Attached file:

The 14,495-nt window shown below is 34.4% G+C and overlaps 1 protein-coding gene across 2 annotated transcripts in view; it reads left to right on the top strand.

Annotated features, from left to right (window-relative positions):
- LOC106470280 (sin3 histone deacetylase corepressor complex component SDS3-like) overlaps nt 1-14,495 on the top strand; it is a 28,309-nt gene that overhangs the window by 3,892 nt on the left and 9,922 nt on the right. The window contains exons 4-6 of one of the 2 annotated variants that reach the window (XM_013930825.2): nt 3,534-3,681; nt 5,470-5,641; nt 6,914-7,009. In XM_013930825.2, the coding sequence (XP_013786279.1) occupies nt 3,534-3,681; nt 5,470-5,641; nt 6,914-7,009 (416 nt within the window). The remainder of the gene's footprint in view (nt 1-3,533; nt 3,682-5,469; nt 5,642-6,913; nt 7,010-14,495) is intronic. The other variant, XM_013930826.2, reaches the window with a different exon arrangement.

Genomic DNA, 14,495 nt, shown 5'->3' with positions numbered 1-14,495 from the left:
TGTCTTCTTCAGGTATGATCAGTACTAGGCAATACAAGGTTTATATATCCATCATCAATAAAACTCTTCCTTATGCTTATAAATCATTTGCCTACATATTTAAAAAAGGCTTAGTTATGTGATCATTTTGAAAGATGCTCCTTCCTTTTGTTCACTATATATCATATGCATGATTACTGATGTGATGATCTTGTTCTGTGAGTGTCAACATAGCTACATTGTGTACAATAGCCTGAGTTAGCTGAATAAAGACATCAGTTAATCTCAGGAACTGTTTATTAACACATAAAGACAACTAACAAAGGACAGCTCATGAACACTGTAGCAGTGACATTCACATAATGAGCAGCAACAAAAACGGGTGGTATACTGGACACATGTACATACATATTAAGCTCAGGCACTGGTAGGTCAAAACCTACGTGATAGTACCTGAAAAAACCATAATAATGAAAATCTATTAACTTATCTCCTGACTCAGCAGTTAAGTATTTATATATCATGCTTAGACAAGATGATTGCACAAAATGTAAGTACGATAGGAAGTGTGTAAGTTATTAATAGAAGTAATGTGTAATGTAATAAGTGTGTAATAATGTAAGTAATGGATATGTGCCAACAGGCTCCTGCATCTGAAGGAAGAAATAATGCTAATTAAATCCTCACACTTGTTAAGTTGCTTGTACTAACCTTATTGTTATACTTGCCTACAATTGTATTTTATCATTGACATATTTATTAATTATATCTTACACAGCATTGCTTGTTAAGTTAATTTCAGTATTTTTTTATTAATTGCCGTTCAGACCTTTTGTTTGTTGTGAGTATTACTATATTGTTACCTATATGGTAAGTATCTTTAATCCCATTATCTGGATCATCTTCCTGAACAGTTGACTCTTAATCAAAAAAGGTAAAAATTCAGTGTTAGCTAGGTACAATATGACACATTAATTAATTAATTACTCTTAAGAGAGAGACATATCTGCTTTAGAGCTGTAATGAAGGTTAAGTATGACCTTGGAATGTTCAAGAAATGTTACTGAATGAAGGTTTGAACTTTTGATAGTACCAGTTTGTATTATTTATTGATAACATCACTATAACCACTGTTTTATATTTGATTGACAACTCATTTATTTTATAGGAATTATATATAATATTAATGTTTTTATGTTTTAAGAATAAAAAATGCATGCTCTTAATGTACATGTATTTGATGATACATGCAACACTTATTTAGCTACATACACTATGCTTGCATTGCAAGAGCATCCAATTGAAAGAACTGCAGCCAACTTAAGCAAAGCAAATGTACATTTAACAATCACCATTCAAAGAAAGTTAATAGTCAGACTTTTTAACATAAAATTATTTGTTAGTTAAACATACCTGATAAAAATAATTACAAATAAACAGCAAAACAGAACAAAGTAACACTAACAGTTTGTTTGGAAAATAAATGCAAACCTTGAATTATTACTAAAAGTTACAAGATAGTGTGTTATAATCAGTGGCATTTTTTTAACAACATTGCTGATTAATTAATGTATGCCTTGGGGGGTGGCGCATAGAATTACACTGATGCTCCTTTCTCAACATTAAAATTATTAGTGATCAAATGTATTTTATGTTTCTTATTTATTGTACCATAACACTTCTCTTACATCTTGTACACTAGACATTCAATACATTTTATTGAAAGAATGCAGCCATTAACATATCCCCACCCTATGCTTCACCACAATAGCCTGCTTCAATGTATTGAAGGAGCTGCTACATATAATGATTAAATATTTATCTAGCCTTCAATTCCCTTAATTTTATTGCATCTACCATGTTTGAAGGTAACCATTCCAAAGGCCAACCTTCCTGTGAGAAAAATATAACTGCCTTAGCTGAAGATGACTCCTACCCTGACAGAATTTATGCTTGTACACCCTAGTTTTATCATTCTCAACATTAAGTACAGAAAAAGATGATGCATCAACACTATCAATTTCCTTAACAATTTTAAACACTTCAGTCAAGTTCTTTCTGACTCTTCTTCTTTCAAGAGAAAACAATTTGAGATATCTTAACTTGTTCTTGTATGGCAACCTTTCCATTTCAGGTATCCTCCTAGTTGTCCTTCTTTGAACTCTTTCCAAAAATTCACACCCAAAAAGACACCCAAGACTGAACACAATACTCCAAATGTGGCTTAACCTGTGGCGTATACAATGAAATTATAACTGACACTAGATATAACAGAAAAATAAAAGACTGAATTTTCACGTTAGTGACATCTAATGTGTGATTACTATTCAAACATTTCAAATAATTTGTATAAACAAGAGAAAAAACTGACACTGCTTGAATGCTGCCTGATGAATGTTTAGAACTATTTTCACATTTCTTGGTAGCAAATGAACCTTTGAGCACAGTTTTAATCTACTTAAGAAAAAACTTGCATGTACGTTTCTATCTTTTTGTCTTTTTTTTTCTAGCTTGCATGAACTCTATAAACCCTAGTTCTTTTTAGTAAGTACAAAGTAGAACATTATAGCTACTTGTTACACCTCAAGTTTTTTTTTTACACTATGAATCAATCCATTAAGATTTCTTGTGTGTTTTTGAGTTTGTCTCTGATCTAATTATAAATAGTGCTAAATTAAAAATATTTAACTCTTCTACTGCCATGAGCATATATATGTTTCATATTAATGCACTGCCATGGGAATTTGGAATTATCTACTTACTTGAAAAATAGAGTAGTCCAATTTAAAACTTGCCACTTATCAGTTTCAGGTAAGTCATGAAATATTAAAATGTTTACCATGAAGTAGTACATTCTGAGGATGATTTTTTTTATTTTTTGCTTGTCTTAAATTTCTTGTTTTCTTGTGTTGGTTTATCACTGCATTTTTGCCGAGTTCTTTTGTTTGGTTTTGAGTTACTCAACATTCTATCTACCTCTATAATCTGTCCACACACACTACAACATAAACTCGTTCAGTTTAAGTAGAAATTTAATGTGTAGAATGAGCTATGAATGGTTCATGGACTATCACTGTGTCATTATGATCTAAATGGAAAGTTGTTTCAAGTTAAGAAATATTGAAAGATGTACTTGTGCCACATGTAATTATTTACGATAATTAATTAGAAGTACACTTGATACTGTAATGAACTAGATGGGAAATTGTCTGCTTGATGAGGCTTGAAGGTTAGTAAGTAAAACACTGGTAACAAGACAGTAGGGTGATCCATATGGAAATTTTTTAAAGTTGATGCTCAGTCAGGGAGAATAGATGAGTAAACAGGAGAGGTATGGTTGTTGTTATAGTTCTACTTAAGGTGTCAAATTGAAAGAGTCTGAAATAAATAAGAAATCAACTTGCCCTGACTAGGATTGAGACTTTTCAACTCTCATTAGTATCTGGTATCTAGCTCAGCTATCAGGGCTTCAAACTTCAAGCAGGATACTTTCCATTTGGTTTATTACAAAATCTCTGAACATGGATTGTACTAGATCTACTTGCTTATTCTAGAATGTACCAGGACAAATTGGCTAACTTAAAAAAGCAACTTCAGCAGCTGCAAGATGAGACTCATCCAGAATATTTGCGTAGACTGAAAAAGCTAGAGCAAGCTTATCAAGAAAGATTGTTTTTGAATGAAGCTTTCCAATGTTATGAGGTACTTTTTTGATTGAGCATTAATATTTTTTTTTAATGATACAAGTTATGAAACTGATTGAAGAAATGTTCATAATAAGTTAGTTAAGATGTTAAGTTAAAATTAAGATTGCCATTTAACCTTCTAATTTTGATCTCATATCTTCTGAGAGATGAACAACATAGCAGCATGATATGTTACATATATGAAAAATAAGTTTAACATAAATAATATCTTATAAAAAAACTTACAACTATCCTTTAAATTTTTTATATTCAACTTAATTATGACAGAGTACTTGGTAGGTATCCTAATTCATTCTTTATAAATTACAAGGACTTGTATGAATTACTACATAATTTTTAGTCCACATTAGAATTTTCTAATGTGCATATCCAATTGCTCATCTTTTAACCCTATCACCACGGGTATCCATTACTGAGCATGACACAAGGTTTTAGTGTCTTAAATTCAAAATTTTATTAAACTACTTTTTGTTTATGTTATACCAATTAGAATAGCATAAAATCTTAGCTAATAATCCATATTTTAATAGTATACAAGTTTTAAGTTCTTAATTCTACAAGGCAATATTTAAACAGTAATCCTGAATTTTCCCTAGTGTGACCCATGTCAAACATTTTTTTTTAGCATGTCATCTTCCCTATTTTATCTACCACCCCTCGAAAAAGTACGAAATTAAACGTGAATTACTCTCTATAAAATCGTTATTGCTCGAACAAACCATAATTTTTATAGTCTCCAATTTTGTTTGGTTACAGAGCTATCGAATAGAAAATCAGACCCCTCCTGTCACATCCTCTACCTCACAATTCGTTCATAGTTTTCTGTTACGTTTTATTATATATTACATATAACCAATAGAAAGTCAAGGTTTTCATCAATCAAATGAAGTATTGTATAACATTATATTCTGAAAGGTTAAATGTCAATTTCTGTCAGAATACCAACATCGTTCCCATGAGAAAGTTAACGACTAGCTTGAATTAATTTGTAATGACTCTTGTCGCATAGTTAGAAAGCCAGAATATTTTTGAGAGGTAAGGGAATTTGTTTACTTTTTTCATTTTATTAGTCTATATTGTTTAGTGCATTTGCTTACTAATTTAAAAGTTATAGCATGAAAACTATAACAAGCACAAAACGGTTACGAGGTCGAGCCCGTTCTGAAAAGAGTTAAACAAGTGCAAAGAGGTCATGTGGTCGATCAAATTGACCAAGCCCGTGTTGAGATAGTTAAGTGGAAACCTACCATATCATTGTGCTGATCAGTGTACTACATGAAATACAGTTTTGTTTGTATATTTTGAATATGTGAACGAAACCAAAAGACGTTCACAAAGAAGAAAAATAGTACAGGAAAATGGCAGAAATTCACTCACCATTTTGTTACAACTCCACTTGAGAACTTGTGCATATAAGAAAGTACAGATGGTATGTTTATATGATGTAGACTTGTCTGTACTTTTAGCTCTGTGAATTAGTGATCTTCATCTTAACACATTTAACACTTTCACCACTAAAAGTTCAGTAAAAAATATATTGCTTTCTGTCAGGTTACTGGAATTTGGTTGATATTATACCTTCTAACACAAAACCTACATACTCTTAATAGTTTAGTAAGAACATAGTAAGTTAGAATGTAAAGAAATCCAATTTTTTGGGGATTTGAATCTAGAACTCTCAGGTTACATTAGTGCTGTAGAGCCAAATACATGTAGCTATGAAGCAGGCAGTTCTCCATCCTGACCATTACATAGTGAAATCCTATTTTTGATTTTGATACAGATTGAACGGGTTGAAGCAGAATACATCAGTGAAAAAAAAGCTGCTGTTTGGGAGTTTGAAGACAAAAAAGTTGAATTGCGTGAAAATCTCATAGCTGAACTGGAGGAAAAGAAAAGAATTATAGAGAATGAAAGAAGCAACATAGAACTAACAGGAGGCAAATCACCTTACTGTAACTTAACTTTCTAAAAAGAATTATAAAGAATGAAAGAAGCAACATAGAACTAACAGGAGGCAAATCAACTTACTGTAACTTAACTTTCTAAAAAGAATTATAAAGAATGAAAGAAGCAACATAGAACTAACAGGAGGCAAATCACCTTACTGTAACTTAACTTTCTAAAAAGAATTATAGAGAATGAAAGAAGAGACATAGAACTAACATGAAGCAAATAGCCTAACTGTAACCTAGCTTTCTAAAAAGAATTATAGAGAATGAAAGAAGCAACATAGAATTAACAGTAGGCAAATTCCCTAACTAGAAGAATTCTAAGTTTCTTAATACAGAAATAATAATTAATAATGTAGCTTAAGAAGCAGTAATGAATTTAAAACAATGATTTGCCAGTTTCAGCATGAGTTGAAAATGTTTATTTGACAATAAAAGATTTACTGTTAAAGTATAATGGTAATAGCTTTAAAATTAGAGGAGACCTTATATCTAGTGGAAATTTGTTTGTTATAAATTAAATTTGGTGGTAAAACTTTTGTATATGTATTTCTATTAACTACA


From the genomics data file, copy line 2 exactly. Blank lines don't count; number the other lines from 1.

Annotated features, from left to right (window-relative positions):